In terms of the set-list, we played a pretty solid and reliable set of 6 songs. 'Plastic Surgery' was by then a regular opener. I think this is one of the last times we played 'Suivez La Piste', a song we always struggled to get right live and one that only me seemed to like anyway. 'Electron' was in the pipeline as a forthcoming single. 'Spacer' again crept into the set. 'Make it soft' was pretty new at the time and already becoming a song we really enjoyed playing. This show also features my favourite live recording of 'My everyday silver is plastic' (which at the time we were still calling 'Nashville'). I remember feeling goosebumps from excitement as I stared out at the audience while playing the melodica refrain at the end. I felt at the time that I was living out my own Bernard Sumner fantasies.

As was regular for a Saloon gig, where we felt we had to be as difficult as possible, no attempt was made to play either track from the new single 'Shopping / Song for Hugo'

The gig was recorded by a lovely French girl called Anne who had written nice things about us in the fanzine that she wrote for called 'Creme Anglaise'. This was definitely one of our favourite zines and I remember a previous issue with a  lots of articles about Belle and Sebastian knocking about our house for a while. Anne recorded the gig and sent me a tape of it which (for some reason) she recorded the debut Badly Drawn Boy album on the other side. I loved getting my first Saloon bootleg; it reminded me of my mispent youth when me and my mates would sneak off to Kensington Market on school trips and buy badly recorded Joy Division, Cure and Mission C9O's and almost get beaten up on the way home by putting then on the coach stereo on the trip back to school.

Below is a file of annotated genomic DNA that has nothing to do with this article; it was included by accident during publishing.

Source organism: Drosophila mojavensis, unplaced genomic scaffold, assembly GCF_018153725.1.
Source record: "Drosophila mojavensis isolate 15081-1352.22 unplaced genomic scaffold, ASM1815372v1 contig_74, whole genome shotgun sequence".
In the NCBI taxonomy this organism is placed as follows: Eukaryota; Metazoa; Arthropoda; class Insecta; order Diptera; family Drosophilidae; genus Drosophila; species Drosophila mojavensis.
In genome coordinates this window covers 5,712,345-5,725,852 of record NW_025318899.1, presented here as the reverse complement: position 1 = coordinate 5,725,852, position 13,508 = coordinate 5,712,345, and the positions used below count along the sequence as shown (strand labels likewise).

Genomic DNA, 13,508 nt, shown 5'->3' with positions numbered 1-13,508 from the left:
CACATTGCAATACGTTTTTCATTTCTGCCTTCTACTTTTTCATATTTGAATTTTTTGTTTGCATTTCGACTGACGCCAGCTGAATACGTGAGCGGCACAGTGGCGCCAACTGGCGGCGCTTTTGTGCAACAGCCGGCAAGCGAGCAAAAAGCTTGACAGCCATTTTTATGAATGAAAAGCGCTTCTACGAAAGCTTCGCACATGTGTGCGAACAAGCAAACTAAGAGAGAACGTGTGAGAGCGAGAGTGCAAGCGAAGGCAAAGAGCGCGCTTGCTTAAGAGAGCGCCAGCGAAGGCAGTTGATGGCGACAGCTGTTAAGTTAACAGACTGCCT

Saloon: Live @ The Monarch, London 23.04.00Saloon: Live @ The Monarch, London 23.04.00Saloon: Live @ The Monarch, London 23.04.00Saloon: Live @ The Monarch, London 23.04.00Saloon: Live @ The Monarch, London 23.04.00Saloon: Live @ The Monarch, London 23.04.00

Photos by Rattail and various others.

Thursday 4 April 2013

A museum filled with timeless animals

Reading Heritage Map
The 4th April is always a special day for Saloon, not only is it Matt’s birthday but it is the anniversary of our first gig. This year is the 15th anniversary which is a scary thing as it still seems so recent. Time is a cruel mistress. My recollections and an audio recording of the night can be found on an earlier blog post. Listening back at it, I think it has been transferred from tape a bit fast so I may try to re-master it at the correct speed at some point.

Tonight also is the launch of an event organised by the good people at Readipop called “Reading on Tour” which aims to uncover the town’s rich musical heritage and stories from the Reading music scene past and present. The event takes place at 7pm at Reading Museum’s Windows Gallery and will unveil two heritage trails that can be walked around the town. I am sure it will be fun, sadly I can’t make it but hopefully Matt will be able to fly the flag.

Finally I was very sad to read the news that the author Iain Banks has terminal cancer. Over the last year I have many of his books, notably most of the Culture cycle. He has a fantastic vision and wit, and by bringing his distinctive literary voice to ‘genre fiction’ he is certainly the most exciting writer in the field. Sending best wishes for Mr Banks and his friends and family.